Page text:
In Depth

James Comey firing: Are there really echoes of Watergate?

Parallels with the Richard Nixon scandal abound, say commentators, but is the comparison fair?

Donald Trump's dismissal of former FBI director James Comey has been compared with the Watergate scandal that eventually led to the impeachment of president Richard Nixon.

"Not since Watergate has a president dismissed the person leading an investigation bearing on him," said the Washington Post.

Robby Mook, Hillary Clinton’s former campaign manager, tweeted that US politics had entered a "twilight zone," adding: "This terrifies me."

Comparisons are even being made by those on Trump's own side of the political divide, with Republican Richard Blumenthal of Connecticut explicitly comparing his actions to those of the 37th president.

"The situation has very much the look and feel of Nixon's dismissal of attorneys general in the Saturday night massacre," Blumenthal said, referring to the so-called Saturday Night Massacre of 1973, when Nixon ordered attorney general Elliot L Richardson and then his deputy William D Ruckelshaus to fire Archibald Cox, the special prosecutor leading the Watergate investigation, leading both men to resign.

Republicans were "thinking seriously about the constitutional crisis we face right now," added the politician, "and they are deeply troubled by the potential confrontation, not unlike United States v Nixon".

Richard Painter, George W Bush's ethics advisor, told CNBC it was "worse than Watergate" as then "we didn't have a foreign power, much less the Russians, conducting espionage inside the United States. That's what we had in 2016."

So is Trump set for impeachment?

Where the comparisons with Watergate fail is that this time, the US President has acted legally.

"While breaking with the norm of allowing FBI directors to serve out their ten-year terms unimpeded", Trump has not put himself above the laws, says the BBC's Nick Bryant.

His sacking of Comey is "highly unusual and deeply controversial", he adds, but it is "constitutionally permissible".

ABC News's Rick Klein agrees. "There is no question that Donald Trump acted within his authority," he said, adding that the "White House's official explanation for what transpired is straightforward enough".

His motivations may also be different, says the BBC's Bryant. Nixon sacked Cox because he feared his criminality would be exposed, while agents in the FBI believe Trump acted "primarily out of pique and spite because of his refusal to publicly exonerate".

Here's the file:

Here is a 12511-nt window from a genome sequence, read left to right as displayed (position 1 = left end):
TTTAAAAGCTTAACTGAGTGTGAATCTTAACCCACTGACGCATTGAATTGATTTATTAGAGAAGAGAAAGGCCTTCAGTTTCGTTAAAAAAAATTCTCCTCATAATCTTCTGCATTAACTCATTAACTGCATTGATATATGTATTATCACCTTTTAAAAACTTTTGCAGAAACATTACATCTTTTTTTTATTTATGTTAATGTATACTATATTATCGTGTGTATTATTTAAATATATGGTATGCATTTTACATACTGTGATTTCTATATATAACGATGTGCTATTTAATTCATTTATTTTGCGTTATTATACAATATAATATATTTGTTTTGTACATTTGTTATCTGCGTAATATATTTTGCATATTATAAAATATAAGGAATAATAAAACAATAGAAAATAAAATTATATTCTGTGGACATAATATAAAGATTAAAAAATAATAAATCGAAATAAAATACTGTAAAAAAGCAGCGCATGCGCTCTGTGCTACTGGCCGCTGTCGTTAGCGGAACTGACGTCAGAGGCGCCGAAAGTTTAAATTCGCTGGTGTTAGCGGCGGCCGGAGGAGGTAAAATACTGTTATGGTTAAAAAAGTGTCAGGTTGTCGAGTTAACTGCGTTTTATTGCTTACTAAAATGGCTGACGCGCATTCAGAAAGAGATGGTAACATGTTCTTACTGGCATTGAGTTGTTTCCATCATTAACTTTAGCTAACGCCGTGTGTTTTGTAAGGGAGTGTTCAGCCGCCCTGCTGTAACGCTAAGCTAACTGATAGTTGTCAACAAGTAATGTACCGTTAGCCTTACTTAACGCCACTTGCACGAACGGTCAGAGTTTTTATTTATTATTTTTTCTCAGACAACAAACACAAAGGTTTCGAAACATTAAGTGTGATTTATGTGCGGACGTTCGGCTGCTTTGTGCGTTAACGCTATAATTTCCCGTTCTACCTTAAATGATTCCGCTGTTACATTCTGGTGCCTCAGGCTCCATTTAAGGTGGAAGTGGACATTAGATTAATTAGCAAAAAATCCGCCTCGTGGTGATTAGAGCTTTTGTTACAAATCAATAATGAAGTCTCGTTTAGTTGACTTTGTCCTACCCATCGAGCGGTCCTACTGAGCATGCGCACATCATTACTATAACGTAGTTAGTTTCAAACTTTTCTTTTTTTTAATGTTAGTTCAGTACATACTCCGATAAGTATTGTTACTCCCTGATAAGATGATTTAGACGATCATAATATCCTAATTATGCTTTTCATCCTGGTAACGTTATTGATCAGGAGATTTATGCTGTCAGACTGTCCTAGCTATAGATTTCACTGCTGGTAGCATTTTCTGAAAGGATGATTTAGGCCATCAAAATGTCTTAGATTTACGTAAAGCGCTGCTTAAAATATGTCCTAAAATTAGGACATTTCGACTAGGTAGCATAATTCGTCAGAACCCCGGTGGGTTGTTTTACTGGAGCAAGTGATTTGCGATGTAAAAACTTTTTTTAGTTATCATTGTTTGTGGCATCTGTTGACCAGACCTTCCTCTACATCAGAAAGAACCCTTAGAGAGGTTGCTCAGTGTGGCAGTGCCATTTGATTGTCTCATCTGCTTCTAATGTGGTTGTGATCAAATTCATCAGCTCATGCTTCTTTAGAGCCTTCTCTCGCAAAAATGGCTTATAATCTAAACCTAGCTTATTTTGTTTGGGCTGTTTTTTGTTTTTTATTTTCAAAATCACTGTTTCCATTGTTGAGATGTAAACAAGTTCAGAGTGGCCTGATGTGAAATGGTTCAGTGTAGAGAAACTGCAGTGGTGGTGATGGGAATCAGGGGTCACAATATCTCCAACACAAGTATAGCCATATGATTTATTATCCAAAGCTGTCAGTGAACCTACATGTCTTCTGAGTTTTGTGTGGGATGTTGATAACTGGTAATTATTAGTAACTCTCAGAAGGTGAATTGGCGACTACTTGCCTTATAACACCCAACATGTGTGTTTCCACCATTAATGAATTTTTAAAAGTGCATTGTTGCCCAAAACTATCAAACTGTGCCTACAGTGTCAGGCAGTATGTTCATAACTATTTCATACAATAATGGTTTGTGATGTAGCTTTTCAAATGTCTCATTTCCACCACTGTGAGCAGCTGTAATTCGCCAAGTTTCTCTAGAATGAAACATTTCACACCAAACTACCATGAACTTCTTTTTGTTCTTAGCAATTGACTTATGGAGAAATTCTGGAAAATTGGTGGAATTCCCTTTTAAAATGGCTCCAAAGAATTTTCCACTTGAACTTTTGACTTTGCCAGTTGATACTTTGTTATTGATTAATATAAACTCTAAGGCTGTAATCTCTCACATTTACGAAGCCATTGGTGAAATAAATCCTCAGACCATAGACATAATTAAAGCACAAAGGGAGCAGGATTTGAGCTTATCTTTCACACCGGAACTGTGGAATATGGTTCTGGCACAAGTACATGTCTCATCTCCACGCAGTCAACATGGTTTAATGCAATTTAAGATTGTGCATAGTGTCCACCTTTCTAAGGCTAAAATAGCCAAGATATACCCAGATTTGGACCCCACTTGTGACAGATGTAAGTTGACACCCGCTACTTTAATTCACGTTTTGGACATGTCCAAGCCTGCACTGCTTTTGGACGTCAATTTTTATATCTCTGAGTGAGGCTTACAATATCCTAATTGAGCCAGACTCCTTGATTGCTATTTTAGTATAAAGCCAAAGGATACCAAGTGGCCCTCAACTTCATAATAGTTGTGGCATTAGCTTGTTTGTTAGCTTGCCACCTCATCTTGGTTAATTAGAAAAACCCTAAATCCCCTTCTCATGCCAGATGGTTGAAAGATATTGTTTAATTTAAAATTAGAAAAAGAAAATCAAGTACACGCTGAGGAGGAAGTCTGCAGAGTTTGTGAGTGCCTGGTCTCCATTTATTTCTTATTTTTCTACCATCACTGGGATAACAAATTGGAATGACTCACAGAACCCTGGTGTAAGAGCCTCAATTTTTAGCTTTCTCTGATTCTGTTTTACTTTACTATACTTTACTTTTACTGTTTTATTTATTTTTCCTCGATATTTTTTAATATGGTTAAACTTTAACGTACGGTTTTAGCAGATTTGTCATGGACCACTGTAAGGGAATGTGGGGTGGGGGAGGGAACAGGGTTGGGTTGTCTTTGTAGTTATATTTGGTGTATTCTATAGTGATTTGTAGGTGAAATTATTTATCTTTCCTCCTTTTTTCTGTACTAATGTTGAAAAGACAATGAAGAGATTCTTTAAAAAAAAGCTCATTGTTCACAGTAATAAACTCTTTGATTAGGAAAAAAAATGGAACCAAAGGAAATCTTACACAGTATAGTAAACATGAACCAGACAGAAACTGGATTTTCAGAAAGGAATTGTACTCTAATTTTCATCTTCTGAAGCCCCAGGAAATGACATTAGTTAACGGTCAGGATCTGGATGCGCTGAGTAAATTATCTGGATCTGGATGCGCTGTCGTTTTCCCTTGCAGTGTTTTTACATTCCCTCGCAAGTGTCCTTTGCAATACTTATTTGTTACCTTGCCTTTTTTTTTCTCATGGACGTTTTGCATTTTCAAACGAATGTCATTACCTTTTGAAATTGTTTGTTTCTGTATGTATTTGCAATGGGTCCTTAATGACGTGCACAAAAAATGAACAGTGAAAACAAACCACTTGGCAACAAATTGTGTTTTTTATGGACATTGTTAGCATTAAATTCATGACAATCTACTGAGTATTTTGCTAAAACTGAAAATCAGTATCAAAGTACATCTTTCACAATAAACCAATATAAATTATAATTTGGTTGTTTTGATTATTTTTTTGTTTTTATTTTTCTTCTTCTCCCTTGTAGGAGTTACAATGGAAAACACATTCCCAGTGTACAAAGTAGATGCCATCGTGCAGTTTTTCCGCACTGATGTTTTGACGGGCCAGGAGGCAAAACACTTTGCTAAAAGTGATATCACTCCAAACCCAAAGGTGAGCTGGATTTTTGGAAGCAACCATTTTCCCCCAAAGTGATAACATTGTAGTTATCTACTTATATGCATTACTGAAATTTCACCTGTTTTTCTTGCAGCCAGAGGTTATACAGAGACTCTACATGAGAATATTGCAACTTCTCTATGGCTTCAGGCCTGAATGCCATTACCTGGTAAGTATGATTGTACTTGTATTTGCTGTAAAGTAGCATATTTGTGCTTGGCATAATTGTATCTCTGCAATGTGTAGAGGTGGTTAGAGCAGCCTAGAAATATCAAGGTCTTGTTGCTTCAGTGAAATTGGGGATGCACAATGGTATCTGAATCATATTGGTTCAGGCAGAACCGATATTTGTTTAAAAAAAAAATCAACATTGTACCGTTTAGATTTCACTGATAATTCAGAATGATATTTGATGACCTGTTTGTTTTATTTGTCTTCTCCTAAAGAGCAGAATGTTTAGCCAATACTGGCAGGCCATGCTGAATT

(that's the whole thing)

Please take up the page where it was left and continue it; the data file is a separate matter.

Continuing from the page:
This seems to be backed up by Politico's reporting that Trump "shouted at the television over the Russian investigation", the President's rage based upon feelings of frustration rather than any larger cover-up.

Asked why he fired Comey, Trump said it was "because he wasn't doing a good job. Very simple - he was not doing a good job."

His anger at the former FBI head "had been building for months", says Reuters, "but a turning point came when Comey refused to preview for top Trump aides his planned testimony to a Senate panel, White House officials said".

One more issue with the Watergate comparison is that politics has changed irrevocably since Trump's election.

"Nothing that has happened in the short and exciting political career of President Donald Trump has any clear precedent," says Salon's Andrew O'Hehir.

Democrats arguing the current administration has reached a Watergate-level turning point "may be operating on the assumption that old rules, or indeed any rules at all, still apply", he adds, and while it can be argued that Trump's opponents should "hold him to account through the aggressive and activist application of normal politics", it is possible that "we may no longer understand what politics is, or how it works".

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